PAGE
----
Why Black Mirror? Because we’ve literally just finished watching it. That show is crazy as f*ck. Real uncomfortable to watch.
I just worked out that I can drive to Belgium in the time it’d take me to watch six episodes of a TV show. When I think of all of the crazy-ass long Netflix binges I’ve had that have lasted all day, I can truly begin to appreciate how poorly I’ve used my time in the past. I mean, this opens all kinds of doors for European weekend travel.
Why is it that I get excited about the idea of driving to Belgium just for a short weekend when I balk at the thought of driving to Wales or Cornwall for a similar time? I hate the thought of driving for 6 or 7 hours each way in a weekend, just to STILL BE IN ENGLAND. That just sucks right?
So this is where I found myself. We left our house in Bury. St Edmunds on a Friday evening, about 5pm. We ferry-hopped over the Channel and arrived at our hotel in the delightful medieval city of Bruges just after midnight. Heck, it was already Saturday, but I didn’t even mind.
“Oh, I must tell you everything there is to do in Bruges,” the enthusiastic but kind hotelier offered as we arrived late at the Die Swaene — one of Bruges’ nicest hotels — but we were so sleepy and just wanted to go to bed. Luckily she picked up on our unwillingness to cooperate as human beings and pointed out a few things on a map, circling importantly the street of waffle houses, then showed us straight to our room.
[I need to do a whole damn review and blog post just to talk about the Die Swaene hotel. Honestly, it is so impressive. Situated alongside the beautiful Groenerei canal, the building is magnificent — tall ceilings, incredibly detailed plush tapestries, lounges that look like ball rooms with giant chandeliers and painted ceilings. Our room was luxurious and exquisite with a giant bed and antique furniture. Our almost floor to ceiling windows opened out canal-side. It was to die for and incredibly romantic for an anniversary weekend.]
The one thing we didn’t have the heart to tell the hotelier when she offered to expose just about all of her Bruges knowledge with us was that we weren’t actually spending much time in Bruges.
I had a 7.49am train booked to Gent and here we had a delicious and traditional breakfast at Cafe Rosario (one of Gent’s best breakfast places — be sure to check it out), visited Saint Bavo’s cathedral and stood on the infamous Sint-Michielsbrug bridge.
We pigged out at the neuzeke stands in Groentenmarkt square — there are only two stands that sell the exact same type of jelly sugar sweets, in direct competition, for the same price, and yet they situate mere metres from the other. Why, you ask? Who bloody knows. The sweets were yummy though.
A quick visit to Gravensteen ‘Castle of the Counts’ — getting snap happy taking photos from all sorts of angles. We didn’t go inside. It wasn’t exactly expensive, but we were already running out of time and needed to find food again (it seemed more important…). Wandering through the Patershol area we appreciated some of the oldest parts of the city — this city was predominantly destroyed during WWII so it was wonderful to see some of the medieval buildings still standing.
Before heading back to the station, we had an amazingly quirky lunch at Balls & Glory — honestly you can’t not eat at a place that has a name like that, can you?! Similar to many of the other quirky city places I’ve eaten at, there is no menu. You simply choose from a few different options of flavoured balls written on the board behind the counter. It was a great diner to eat at, with friendly communal tables — actually there’s several dotted around Belgium so it is worth looking up if you’re visiting! They have both meaty and vegetarian options — we tried the Champignon Truffle — which I later learnt was mushroom. There was also tomato & aubergine, masala and another one that I couldn’t make head nor tail of. They all sounded great, and came sitting on a wedge of carrot potato mash and a delicious gravy. Mmmmm!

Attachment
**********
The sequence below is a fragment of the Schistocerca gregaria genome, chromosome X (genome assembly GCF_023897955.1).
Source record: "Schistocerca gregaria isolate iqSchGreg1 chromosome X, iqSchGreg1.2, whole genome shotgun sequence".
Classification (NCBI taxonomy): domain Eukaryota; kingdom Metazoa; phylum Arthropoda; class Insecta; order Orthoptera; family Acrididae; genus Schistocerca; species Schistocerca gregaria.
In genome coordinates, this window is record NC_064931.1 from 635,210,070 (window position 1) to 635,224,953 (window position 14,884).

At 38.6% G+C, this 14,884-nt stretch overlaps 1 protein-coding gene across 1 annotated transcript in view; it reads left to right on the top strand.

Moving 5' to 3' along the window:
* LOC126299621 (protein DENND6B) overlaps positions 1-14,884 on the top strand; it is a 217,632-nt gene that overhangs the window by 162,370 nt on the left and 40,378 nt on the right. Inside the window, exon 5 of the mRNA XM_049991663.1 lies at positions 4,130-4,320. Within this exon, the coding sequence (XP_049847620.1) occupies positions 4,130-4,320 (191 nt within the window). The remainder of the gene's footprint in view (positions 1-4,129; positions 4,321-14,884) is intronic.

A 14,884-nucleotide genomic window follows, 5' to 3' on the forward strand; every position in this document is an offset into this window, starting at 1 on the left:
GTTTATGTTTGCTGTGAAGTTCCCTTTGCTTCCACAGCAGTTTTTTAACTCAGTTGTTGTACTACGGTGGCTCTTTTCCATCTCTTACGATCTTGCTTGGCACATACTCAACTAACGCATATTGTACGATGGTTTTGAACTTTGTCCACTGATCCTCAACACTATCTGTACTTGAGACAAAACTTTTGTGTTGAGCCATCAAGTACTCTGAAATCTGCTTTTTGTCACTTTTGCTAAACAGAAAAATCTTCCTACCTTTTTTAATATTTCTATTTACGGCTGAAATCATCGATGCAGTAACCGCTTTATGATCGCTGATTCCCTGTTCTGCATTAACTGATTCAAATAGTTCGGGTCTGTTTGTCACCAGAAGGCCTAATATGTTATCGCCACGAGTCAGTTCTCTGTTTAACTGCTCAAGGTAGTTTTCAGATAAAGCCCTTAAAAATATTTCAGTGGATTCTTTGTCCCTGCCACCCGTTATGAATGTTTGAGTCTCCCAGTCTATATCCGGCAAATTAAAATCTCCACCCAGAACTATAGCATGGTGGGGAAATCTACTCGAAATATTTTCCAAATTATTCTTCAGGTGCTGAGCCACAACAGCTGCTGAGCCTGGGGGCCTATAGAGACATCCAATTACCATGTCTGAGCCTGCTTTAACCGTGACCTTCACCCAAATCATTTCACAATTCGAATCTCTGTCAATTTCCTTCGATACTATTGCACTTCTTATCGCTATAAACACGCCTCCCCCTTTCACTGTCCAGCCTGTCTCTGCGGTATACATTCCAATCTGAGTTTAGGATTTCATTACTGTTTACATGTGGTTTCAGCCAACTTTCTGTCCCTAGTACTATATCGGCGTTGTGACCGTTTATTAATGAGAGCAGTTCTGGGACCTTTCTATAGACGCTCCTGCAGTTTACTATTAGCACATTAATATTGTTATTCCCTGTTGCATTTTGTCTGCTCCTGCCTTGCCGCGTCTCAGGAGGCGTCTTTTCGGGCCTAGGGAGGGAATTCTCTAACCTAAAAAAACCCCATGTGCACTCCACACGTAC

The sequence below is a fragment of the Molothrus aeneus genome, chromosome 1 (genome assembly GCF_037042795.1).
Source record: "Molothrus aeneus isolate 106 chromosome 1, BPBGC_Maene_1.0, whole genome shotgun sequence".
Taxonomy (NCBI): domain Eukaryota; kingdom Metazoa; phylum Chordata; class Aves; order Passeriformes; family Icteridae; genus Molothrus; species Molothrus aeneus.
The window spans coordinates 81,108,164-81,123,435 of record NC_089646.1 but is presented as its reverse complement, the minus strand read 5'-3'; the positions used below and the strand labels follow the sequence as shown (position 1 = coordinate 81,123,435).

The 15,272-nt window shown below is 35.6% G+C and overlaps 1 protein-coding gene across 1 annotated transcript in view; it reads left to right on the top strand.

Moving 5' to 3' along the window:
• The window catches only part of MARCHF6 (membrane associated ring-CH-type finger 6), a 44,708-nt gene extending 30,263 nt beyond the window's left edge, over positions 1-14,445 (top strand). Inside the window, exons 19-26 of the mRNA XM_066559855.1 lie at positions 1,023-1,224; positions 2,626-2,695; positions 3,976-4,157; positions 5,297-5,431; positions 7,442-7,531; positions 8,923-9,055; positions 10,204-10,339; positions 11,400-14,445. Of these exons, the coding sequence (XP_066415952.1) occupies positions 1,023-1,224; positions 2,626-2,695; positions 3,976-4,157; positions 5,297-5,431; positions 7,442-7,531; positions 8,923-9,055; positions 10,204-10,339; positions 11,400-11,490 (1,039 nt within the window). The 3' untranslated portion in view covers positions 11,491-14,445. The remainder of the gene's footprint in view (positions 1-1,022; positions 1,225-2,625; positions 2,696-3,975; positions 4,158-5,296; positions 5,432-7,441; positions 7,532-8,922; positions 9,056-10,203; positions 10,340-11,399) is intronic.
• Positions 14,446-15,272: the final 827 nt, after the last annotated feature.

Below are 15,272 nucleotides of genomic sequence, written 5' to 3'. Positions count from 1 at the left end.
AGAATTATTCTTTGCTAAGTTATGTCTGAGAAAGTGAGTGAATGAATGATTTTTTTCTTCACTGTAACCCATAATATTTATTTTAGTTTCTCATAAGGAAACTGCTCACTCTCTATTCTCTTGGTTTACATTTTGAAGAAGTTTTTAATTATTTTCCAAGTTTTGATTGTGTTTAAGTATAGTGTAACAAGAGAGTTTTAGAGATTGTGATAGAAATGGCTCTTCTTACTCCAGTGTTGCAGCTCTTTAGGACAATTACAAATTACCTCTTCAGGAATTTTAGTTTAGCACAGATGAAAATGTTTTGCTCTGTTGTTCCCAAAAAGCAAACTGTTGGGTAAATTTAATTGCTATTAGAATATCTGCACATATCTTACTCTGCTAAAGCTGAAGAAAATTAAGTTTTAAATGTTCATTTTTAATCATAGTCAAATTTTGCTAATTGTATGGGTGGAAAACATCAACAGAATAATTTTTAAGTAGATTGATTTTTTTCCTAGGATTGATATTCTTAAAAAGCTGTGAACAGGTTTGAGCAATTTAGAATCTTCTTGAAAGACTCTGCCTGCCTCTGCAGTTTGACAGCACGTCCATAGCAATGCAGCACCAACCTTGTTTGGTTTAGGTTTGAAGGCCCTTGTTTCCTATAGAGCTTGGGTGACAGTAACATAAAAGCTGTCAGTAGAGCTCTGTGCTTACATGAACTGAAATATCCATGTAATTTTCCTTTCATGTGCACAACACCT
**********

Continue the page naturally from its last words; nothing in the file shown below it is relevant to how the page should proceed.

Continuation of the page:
We finished up with a perfect Biscoff cupcake from the infamous Julie’s House Cafe which offered views of the main market square. It was a wonderful place to people-watch.
It was 2pm and time to go. A train back to Bruges, we knew we needed to get some of this magical city in today. Problem was, Bruges actually has quite a lot to do, so some important prioritisation came into play.
A tour of the brewery was, of course, top of our list. Unfortunately we didn’t know we had to book in advance, so upon turning up we had to pay upfront and book for a later slot. Luckily this gave us time to explore some of Belgium’s busier streets surrounding the Church of our Lady on Mariastraat. We stopped off at some chocolate shops, buying presents for back home, and a tourist shop to buy a magnet (now a compulsory thing we have to do when we travel).
We arrived back at De Halve Maan brewery for around 5pm. A really fascinating tour of the brewery ensued — considering I don’t even like beer I found it pretty cool. Some of the large vats that they store beer in were open for us to peek inside — and I recoiled upon hearing that workers actually had to climb in through the vat’s tiny opening hole to clean each damned one. My claustrophobia surfaced and I need to get away from those vats pretty sharpish…
There are many stairs during this brewery tour. Up, up, up they go, to higher floors with even more bits of equipment and machinery. Finally, at the top, we were allowed to go onto the roof, and had amazing views across the city. At sunset too, which was pretty damn good timing.
Back down we went, some of the steps are so narrow that you need to go down them like a ladder. We had a free beer in the Brasserie tavern beneath the brewery. I opted for the weakest blonde, whilst the American went for a triple. It was a good beer, though being a total lightweight one was definitely enough, whilst Steven opted for two more.
On the way back to our hotel, we indulged in more Belgian beer at a great little bar, T Klein Venetie.
Being our last night in Bruges, we hopped our way over to the other side of town where La Trappiste was located — I’d read many great things about this underground bar and it lived up to expectations. The bar is set in an 800 year old medieval cellar and has the Harry Potter-esque cloistered-vault ceilings to boot. The American enjoyed several beers, whilst I found a great Belgian gin and we listened to the cool rock music and watched the groups of people revelling in Saturday night antics.